Migrants try to stay afloat after falling off dinghy in Mediterranean on Friday
The Italian coastguard said 2,000 people were saved on Friday and a further 3,000 on Saturday.
More than 100 people drowned, including an eight-year-old boy.
Spring conditions make it easier for small boats and rafts to make it across the sea to Italy and Greece.
The Malta-based Migrant Offshore Aid Station tweeted that their crew had “never seen anything like it”.
Migrants rest on the Malta-based Migrant Offshore Aid Station
Migrant crisis: Key locations before and after
Tue, April 4, 2017
In these composite images, a comparison has been made between a scene at a key location during the height of the 2015 migrant crisis last year and the view there now
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Aid workers help migrants up the shore after making the crossing from Turkey to the Greek island of Lesbos on November 16, 2015 in Sikaminias, Greece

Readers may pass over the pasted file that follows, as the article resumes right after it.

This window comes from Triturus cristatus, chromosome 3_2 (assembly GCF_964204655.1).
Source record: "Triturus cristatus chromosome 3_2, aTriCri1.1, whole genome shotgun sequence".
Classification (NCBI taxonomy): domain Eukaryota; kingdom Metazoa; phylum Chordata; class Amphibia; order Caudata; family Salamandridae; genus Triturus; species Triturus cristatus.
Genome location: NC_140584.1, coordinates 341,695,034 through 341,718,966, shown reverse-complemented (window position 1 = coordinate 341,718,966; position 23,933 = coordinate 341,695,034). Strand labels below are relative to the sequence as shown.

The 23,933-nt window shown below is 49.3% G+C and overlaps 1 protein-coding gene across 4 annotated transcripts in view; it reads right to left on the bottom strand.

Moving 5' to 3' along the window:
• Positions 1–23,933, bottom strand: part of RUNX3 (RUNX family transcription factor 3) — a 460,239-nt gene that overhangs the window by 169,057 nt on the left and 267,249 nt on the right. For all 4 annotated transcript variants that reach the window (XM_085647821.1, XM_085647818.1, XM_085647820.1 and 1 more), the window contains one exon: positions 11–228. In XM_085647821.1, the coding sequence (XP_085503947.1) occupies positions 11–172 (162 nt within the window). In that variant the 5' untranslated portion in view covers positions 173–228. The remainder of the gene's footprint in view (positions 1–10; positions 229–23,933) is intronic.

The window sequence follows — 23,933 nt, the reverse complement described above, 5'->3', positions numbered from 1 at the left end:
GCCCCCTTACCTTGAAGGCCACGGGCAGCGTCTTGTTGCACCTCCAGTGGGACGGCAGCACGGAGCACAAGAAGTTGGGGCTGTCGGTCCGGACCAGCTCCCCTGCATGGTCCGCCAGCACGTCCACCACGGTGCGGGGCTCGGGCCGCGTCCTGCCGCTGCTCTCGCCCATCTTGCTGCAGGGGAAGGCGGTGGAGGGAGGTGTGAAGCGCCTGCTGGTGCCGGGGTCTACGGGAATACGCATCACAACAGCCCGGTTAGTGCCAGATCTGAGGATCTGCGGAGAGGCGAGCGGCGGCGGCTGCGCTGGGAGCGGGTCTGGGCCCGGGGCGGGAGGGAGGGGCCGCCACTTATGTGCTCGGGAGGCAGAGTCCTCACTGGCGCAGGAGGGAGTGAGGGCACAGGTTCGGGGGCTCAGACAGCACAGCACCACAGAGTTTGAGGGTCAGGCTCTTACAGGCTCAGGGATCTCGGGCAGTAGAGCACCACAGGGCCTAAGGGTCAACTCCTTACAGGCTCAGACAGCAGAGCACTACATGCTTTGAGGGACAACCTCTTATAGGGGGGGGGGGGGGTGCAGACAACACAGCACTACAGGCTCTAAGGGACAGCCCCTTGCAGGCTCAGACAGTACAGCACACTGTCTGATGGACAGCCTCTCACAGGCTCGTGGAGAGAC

In one incident, the organisation’s ship the Phoenix rescued 134 African migrants after they fell from a rubber dinghy 15 miles off the coast of Libya.
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The pace of arrivals has exceeded anything we’ve seen before in the Mediterranean
The crew were preparing to transfer them to a safer “rigid hull” inflatable when one man fell into the sea and accidentally dragged in others.
The Phoenix continued searching despite being overloaded with 450 migrants.
Meanwhile, two other rescue ships, Prudence and Aquarius, operated by Medecins Sans Frontieres, rescued 1,000 on Friday.
Migrant rests after being rescued in the Mediterranean
The Libyan coastline remains a hotspot for rescues. At least 97 migrants died last Thursday, when their boat sank. Just 23 were rescued.
And in late February, 87 bodies washed ashore in Libya.
Joel Millman, spokesman for the International Organization for Migration, said in March that the “pace of arrivals has exceeded anything we’ve seen before in the Mediterranean”